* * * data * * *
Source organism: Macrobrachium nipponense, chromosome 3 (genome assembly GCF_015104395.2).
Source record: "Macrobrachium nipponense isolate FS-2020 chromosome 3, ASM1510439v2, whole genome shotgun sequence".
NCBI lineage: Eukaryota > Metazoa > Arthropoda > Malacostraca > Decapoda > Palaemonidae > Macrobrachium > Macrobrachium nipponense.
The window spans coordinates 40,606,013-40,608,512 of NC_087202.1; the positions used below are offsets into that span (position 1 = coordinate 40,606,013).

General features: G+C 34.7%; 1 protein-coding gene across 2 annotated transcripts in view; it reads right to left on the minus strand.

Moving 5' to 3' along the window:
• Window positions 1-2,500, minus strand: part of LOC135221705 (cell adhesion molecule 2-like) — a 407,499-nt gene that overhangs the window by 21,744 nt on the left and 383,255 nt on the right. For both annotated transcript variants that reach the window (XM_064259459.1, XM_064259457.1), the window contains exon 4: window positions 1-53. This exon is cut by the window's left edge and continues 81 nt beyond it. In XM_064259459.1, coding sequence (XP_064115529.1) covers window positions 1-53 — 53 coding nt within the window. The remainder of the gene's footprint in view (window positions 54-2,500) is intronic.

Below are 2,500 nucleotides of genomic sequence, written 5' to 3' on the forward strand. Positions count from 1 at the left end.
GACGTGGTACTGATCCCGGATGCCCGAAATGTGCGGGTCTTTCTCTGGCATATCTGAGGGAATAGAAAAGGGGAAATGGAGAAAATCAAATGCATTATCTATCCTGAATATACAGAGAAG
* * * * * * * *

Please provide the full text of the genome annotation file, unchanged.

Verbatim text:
Source organism: Macrobrachium nipponense, chromosome 3 (genome assembly GCF_015104395.2).
Source record: "Macrobrachium nipponense isolate FS-2020 chromosome 3, ASM1510439v2, whole genome shotgun sequence".
NCBI lineage: Eukaryota > Metazoa > Arthropoda > Malacostraca > Decapoda > Palaemonidae > Macrobrachium > Macrobrachium nipponense.
The window spans coordinates 40,606,013-40,608,512 of NC_087202.1; the positions used below are offsets into that span (position 1 = coordinate 40,606,013).

General features: G+C 34.7%; 1 protein-coding gene across 2 annotated transcripts in view; it reads right to left on the minus strand.

Moving 5' to 3' along the window:
• Window positions 1-2,500, minus strand: part of LOC135221705 (cell adhesion molecule 2-like) — a 407,499-nt gene that overhangs the window by 21,744 nt on the left and 383,255 nt on the right. For both annotated transcript variants that reach the window (XM_064259459.1, XM_064259457.1), the window contains exon 4: window positions 1-53. This exon is cut by the window's left edge and continues 81 nt beyond it. In XM_064259459.1, coding sequence (XP_064115529.1) covers window positions 1-53 — 53 coding nt within the window. The remainder of the gene's footprint in view (window positions 54-2,500) is intronic.

Below are 2,500 nucleotides of genomic sequence, written 5' to 3' on the forward strand. Positions count from 1 at the left end.
GACGTGGTACTGATCCCGGATGCCCGAAATGTGCGGGTCTTTCTCTGGCATATCTGAGGGAATAGAAAAGGGGAAATGGAGAAAATCAAATGCATTATCTATCCTGAATATACAGAGAAG